How Hospice Valuations Are Shaping Up in 2024

When it comes to hospice acquisitions, buyers’ and sellers’ expectations on price tags are becoming more aligned.

A surge of deals in 2021 and 2022 led to record-high valuations in the space with multiples reaching in excess of 30x in some instances. While many buyers were willing to pay that premium, some stepped out of the market due to the high valuations.

But deal volume has largely declined in late 2023 and early 2024, and valuations are starting to come down.


“[Buyers and sellers] are definitely coming closer. The peak chasm certainly was in the second half of 2022, but we’re now approaching two years hence. There’s been a reset since then,” said Mark Kulik, senior managing director for The Braff Group. “You’re looking at buyers saying, ‘I can’t pay it or won’t pay more.’ At the same time, you’re looking at sellers saying, ‘I don’t like it, but I can clearly have confidence that the market has changed, and the prices have come down off their peaks.’”

Selling prices are most commonly measured in multiples of EBITDA, according to Kulik. This is coupled with a detailed examination of the company’s financials. As part of this, some buyers may also consider revenue per average daily census, though that is rarely a deciding factor.

However, this doesn’t mean that buying a hospice is a bargain-basement transaction. For potential assets with strong financials, good staffing levels and effective regulatory compliance, valuations are still relatively high, though generally less than the 2021-2022 peak, according to Jake Vesely, vice president of Provident Healthcare Partners.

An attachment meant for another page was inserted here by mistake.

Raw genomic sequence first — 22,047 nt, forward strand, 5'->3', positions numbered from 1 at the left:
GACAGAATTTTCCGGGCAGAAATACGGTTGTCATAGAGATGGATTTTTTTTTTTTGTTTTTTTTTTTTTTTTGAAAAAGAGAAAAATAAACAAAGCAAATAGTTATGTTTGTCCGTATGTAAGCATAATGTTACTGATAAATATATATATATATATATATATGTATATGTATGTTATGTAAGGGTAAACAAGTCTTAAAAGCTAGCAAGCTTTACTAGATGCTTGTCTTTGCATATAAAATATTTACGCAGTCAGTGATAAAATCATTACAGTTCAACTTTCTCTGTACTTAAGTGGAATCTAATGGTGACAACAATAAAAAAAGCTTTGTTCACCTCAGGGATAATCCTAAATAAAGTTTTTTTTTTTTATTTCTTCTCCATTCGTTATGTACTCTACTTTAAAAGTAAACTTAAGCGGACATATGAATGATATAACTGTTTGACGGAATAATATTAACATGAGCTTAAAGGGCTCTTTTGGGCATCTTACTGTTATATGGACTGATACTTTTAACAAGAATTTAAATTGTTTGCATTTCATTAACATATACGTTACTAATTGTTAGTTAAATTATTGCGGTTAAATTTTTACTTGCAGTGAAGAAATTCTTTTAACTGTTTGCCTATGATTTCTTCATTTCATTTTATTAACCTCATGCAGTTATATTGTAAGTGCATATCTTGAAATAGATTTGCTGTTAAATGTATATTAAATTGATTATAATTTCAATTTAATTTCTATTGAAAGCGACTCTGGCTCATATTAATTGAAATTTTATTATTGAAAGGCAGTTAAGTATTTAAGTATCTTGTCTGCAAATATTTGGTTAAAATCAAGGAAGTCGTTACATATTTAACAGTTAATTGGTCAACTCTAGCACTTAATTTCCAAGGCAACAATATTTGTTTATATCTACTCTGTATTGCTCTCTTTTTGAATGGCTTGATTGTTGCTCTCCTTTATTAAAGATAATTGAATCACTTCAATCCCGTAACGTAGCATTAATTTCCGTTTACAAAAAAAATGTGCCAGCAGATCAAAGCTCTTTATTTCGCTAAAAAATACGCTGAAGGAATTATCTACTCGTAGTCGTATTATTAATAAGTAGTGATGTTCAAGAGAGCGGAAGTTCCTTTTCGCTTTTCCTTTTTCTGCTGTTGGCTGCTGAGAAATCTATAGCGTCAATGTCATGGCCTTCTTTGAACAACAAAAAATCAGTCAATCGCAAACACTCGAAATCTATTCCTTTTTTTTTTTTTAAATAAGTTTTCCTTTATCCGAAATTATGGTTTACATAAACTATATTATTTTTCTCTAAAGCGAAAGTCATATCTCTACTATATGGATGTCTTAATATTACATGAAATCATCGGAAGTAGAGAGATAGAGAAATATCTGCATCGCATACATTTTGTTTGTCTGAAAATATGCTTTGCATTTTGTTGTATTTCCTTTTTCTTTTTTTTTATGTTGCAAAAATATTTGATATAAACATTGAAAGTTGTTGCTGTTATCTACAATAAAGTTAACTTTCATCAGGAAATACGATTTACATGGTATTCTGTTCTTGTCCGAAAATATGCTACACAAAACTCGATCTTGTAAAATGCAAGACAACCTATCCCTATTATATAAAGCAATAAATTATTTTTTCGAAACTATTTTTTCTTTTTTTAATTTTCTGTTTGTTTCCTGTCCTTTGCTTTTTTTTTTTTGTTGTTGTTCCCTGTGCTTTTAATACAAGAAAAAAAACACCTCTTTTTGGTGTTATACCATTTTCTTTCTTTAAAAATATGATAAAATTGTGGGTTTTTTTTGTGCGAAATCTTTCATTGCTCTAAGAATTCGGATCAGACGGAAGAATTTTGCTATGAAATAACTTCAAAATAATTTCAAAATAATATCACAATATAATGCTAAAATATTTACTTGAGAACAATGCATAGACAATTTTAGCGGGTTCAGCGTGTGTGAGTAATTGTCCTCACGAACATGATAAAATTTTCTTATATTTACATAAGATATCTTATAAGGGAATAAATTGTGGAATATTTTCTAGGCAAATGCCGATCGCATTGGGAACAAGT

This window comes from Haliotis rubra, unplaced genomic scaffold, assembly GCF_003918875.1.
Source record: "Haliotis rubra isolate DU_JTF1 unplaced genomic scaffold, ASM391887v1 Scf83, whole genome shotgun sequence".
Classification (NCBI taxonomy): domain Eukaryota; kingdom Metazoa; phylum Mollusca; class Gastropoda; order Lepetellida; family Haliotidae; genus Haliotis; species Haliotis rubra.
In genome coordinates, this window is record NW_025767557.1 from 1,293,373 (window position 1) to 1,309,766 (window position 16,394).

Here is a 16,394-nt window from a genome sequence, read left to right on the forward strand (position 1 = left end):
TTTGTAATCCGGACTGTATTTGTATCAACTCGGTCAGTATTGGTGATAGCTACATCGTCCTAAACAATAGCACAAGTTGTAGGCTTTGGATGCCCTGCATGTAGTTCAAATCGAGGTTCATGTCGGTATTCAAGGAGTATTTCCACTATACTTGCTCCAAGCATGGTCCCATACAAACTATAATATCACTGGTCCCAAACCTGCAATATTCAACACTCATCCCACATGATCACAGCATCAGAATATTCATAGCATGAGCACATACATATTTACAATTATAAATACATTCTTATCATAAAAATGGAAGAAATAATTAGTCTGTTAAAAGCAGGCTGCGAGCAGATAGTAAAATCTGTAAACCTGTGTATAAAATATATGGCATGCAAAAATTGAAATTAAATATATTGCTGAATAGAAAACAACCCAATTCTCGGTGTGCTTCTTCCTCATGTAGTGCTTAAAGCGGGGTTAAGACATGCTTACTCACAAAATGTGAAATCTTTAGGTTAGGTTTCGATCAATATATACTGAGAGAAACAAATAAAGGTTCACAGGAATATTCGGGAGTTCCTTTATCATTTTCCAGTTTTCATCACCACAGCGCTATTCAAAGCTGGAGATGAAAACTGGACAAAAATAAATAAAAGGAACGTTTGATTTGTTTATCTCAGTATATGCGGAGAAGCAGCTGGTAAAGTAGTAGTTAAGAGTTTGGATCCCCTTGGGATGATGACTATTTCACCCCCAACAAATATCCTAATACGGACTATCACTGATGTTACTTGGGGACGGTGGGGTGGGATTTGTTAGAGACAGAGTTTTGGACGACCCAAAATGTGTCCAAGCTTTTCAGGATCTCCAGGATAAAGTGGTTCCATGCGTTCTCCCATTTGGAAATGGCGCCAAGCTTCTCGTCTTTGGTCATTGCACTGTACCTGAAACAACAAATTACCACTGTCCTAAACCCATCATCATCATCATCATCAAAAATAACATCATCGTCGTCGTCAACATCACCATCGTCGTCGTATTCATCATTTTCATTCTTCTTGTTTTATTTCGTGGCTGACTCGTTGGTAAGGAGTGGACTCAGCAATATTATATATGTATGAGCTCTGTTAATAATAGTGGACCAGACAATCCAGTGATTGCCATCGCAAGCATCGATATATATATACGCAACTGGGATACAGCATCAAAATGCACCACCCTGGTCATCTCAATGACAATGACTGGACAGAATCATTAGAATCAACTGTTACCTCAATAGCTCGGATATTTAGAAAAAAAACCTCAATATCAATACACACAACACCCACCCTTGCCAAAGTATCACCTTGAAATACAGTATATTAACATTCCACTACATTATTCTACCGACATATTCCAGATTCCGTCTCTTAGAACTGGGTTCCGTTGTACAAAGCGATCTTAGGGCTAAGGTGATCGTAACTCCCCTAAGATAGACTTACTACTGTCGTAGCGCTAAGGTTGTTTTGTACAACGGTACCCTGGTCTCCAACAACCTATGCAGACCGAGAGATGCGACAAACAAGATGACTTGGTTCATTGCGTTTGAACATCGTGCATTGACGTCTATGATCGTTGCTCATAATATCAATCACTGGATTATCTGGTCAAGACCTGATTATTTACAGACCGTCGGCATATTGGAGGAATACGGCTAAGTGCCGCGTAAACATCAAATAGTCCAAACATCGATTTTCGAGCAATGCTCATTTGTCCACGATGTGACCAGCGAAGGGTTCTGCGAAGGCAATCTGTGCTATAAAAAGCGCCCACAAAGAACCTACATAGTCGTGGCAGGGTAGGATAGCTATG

Case in point, the recent $85 million acquisition of Covenant Health and Community Services by the Chemed Corp. (NYSE: CHE) subsidiary VITAS Healthcare traded for a multiple of 18x, based on the sellers’ 2022 financials, according to Vesely.

“Strategics are being very selective now in terms of the assets they want to go after in certain geographies. But for the right assets, they’re still getting pretty aggressive,” Vesely told Hospice News. “For the right assets, they are still maintaining valuations. Where it’s come down slightly more is for much smaller assets, sub $1 million of EBITDA. In 2022, those groups were trading for a premium, all of a sudden. Now we’re seeing valuations come down, more significantly for the smaller groups in the space.”

Hospices generally still command higher valuations than other providers in the home-based care market, such as traditional home health or personal care, Kevin Palamara, managing director at Provident, indicated.

Prices also tend to be higher in certain geographies with high barriers to entry, such as certificate of needs states or in California where the state has implemented a moratorium on hospice licensing, Palamara said

“When you have a quality opportunity that has some size and scale, low length of stay, you’re still going to see pretty significant valuations for those deals. That may not be at the peak of what we saw in the 2021 timeframe, but the right opportunities are still seeing significant value,” Palamara told Hospice News. “You still have a very active and robust buyer community, especially when it comes to strategic buyers, whether they’re publicly traded or private equity-backed.”

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